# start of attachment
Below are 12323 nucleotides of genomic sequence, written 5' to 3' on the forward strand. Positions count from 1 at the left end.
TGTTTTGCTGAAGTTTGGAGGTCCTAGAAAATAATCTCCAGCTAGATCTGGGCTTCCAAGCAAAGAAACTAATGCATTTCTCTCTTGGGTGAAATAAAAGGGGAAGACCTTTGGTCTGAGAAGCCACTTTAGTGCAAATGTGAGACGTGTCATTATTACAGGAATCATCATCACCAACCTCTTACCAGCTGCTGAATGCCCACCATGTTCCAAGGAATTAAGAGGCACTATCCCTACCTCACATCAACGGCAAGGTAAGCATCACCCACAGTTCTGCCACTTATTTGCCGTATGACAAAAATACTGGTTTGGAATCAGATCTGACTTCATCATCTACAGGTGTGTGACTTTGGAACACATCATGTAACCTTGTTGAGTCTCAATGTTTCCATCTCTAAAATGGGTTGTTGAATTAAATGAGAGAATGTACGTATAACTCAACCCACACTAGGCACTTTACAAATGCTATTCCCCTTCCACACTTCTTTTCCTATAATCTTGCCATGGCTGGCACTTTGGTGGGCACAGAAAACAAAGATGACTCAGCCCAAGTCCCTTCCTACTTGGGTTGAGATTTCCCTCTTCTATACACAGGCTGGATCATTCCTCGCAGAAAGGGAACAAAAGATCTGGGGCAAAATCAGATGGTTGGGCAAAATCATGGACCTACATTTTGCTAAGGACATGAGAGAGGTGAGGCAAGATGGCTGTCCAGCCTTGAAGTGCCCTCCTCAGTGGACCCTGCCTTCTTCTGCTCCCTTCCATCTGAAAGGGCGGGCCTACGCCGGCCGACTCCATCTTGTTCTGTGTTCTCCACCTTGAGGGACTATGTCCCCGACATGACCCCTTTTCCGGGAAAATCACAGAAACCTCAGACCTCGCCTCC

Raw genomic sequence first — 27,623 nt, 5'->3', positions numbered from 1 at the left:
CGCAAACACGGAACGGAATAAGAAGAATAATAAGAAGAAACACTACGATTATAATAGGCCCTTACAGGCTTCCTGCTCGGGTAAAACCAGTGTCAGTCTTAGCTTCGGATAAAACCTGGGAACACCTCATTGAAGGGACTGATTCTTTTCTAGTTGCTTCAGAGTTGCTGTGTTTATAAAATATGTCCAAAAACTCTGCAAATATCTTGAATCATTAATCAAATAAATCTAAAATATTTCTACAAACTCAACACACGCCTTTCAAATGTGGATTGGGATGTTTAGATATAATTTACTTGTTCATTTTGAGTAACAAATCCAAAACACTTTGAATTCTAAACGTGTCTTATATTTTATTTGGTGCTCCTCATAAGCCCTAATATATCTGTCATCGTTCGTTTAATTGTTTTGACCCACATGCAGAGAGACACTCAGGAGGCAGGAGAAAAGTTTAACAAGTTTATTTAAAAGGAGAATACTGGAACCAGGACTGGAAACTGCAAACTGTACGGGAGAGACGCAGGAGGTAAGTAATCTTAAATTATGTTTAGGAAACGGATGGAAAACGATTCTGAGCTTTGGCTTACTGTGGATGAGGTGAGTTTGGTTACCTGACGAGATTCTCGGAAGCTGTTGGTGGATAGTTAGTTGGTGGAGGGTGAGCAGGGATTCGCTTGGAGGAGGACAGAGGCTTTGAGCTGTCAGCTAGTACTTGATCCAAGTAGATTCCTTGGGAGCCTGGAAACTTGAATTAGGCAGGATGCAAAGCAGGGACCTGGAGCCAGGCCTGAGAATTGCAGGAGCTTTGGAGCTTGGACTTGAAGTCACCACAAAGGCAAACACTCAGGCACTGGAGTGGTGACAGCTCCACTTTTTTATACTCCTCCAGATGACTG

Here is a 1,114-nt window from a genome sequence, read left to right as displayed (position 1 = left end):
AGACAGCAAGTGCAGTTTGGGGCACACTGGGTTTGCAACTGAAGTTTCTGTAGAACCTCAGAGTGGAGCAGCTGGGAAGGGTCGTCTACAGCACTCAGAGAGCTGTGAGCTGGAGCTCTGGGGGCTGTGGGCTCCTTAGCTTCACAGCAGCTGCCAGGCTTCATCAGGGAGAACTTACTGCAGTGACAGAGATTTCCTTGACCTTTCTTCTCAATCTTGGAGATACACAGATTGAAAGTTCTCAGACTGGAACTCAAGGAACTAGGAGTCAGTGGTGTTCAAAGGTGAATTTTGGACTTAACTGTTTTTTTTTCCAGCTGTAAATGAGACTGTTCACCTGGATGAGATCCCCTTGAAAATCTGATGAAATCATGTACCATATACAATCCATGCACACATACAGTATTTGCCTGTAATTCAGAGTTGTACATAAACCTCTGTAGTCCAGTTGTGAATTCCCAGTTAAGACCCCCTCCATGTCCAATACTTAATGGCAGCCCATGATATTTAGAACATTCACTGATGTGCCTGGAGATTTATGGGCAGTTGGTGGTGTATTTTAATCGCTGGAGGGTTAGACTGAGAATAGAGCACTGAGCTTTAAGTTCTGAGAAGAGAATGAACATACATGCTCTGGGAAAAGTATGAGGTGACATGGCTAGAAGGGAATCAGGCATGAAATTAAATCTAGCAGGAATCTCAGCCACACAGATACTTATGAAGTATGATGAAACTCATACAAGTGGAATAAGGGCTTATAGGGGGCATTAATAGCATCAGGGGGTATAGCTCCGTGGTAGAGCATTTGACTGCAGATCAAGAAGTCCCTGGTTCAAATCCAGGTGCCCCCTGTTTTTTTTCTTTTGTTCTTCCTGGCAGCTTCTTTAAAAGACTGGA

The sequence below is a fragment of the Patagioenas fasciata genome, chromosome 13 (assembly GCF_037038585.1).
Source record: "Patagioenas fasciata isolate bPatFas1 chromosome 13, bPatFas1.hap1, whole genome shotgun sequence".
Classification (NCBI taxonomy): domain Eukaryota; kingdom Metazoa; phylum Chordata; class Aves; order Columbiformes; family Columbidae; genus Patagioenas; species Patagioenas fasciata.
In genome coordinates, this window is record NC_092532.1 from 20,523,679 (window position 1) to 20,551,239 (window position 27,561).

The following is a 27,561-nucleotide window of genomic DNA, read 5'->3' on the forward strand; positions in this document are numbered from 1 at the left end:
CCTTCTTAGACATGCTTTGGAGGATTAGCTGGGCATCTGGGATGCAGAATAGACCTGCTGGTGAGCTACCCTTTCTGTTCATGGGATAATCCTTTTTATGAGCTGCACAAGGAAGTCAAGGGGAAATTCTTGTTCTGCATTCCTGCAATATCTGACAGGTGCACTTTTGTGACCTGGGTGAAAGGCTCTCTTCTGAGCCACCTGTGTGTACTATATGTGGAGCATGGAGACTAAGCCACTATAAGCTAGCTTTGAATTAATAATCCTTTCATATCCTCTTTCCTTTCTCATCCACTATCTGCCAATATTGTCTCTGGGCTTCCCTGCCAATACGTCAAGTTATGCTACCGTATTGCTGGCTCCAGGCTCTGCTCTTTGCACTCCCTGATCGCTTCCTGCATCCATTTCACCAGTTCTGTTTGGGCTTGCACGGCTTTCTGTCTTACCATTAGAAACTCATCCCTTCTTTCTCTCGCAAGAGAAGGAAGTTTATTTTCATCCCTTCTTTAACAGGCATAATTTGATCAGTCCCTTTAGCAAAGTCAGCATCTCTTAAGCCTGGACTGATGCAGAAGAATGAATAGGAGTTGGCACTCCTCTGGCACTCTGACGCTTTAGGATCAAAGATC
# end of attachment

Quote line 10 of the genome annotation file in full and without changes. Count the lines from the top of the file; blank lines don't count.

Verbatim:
In genome coordinates, this window is record NC_092532.1 from 20,523,679 (window position 1) to 20,551,239 (window position 27,561).